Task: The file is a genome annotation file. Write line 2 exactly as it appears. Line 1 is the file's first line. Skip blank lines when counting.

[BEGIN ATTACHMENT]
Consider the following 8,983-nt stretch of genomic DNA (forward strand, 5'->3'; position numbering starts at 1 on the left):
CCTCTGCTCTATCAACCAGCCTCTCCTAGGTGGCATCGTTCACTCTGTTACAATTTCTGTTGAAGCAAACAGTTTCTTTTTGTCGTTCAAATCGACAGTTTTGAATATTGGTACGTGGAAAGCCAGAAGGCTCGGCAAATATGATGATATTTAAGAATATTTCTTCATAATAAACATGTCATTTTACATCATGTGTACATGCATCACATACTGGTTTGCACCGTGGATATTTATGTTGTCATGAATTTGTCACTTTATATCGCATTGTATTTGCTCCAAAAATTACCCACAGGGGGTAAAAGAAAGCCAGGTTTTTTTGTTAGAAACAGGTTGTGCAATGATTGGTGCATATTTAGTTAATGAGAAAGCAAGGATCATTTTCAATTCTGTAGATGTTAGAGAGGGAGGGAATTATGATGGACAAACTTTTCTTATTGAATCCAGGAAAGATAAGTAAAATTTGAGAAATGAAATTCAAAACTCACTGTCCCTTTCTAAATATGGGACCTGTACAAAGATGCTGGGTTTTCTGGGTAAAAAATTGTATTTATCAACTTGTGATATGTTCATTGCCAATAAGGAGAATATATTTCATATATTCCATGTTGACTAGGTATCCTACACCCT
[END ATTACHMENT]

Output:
CCTCTGCTCTATCAACCAGCCTCTCCTAGGTGGCATCGTTCACTCTGTTACAATTTCTGTTGAAGCAAACAGTTTCTTTTTGTCGTTCAAATCGACAGTTTTGAATATTGGTACGTGGAAAGCCAGAAGGCTCGGCAAATATGATGATATTTAAGAATATTTCTTCATAATAAACATGTCATTTTACATCATGTGTACATGCATCACATACTGGTTTGCACCGTGGATATTTATGTTGTCATGAATTTGTCACTTTATATCGCATTGTATTTGCTCCAAAAATTACCCACAGGGGGTAAAAGAAAGCCAGGTTTTTTTGTTAGAAACAGGTTGTGCAATGATTGGTGCATATTTAGTTAATGAGAAAGCAAGGATCATTTTCAATTCTGTAGATGTTAGAGAGGGAGGGAATTATGATGGACAAACTTTTCTTATTGAATCCAGGAAAGATAAGTAAAATTTGAGAAATGAAATTCAAAACTCACTGTCCCTTTCTAAATATGGGACCTGTACAAAGATGCTGGGTTTTCTGGGTAAAAAATTGTATTTATCAACTTGTGATATGTTCATTGCCAATAAGGAGAATATATTTCATATATTCCATGTTGACTAGGTATCCTACACCCT